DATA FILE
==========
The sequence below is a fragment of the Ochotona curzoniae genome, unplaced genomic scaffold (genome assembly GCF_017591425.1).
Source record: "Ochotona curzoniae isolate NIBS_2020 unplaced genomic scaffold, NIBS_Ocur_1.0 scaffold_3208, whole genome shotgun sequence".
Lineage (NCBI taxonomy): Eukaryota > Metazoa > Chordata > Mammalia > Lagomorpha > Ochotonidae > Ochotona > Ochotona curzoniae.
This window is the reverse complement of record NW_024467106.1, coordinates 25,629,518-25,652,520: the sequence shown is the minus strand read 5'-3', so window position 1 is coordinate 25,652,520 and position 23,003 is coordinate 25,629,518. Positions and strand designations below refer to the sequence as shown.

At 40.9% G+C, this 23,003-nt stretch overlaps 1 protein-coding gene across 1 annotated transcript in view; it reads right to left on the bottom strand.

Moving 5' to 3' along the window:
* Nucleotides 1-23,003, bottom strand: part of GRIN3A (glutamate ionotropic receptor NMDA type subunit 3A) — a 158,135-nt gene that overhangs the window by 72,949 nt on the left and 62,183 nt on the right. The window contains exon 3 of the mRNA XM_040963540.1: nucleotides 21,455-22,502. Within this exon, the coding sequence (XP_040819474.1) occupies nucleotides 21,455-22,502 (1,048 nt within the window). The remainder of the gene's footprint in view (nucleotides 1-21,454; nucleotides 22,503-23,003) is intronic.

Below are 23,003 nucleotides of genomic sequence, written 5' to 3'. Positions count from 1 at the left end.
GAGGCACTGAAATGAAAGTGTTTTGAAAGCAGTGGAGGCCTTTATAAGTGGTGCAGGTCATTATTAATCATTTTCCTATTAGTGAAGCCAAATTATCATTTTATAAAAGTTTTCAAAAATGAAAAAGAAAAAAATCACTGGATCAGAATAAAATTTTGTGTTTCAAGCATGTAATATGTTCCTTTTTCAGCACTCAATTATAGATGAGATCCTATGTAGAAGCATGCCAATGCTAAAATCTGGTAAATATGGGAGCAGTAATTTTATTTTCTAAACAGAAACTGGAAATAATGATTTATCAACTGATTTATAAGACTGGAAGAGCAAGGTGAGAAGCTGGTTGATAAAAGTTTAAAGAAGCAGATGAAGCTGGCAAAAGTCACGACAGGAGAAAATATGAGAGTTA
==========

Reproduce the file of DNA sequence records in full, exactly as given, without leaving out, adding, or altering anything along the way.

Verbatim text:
The sequence below is a fragment of the Ochotona curzoniae genome, unplaced genomic scaffold (genome assembly GCF_017591425.1).
Source record: "Ochotona curzoniae isolate NIBS_2020 unplaced genomic scaffold, NIBS_Ocur_1.0 scaffold_3208, whole genome shotgun sequence".
Lineage (NCBI taxonomy): Eukaryota > Metazoa > Chordata > Mammalia > Lagomorpha > Ochotonidae > Ochotona > Ochotona curzoniae.
This window is the reverse complement of record NW_024467106.1, coordinates 25,629,518-25,652,520: the sequence shown is the minus strand read 5'-3', so window position 1 is coordinate 25,652,520 and position 23,003 is coordinate 25,629,518. Positions and strand designations below refer to the sequence as shown.

At 40.9% G+C, this 23,003-nt stretch overlaps 1 protein-coding gene across 1 annotated transcript in view; it reads right to left on the bottom strand.

Moving 5' to 3' along the window:
* Nucleotides 1-23,003, bottom strand: part of GRIN3A (glutamate ionotropic receptor NMDA type subunit 3A) — a 158,135-nt gene that overhangs the window by 72,949 nt on the left and 62,183 nt on the right. The window contains exon 3 of the mRNA XM_040963540.1: nucleotides 21,455-22,502. Within this exon, the coding sequence (XP_040819474.1) occupies nucleotides 21,455-22,502 (1,048 nt within the window). The remainder of the gene's footprint in view (nucleotides 1-21,454; nucleotides 22,503-23,003) is intronic.

Below are 23,003 nucleotides of genomic sequence, written 5' to 3'. Positions count from 1 at the left end.
GAGGCACTGAAATGAAAGTGTTTTGAAAGCAGTGGAGGCCTTTATAAGTGGTGCAGGTCATTATTAATCATTTTCCTATTAGTGAAGCCAAATTATCATTTTATAAAAGTTTTCAAAAATGAAAAAGAAAAAAATCACTGGATCAGAATAAAATTTTGTGTTTCAAGCATGTAATATGTTCCTTTTTCAGCACTCAATTATAGATGAGATCCTATGTAGAAGCATGCCAATGCTAAAATCTGGTAAATATGGGAGCAGTAATTTTATTTTCTAAACAGAAACTGGAAATAATGATTTATCAACTGATTTATAAGACTGGAAGAGCAAGGTGAGAAGCTGGTTGATAAAAGTTTAAAGAAGCAGATGAAGCTGGCAAAAGTCACGACAGGAGAAAATATGAGAGTTA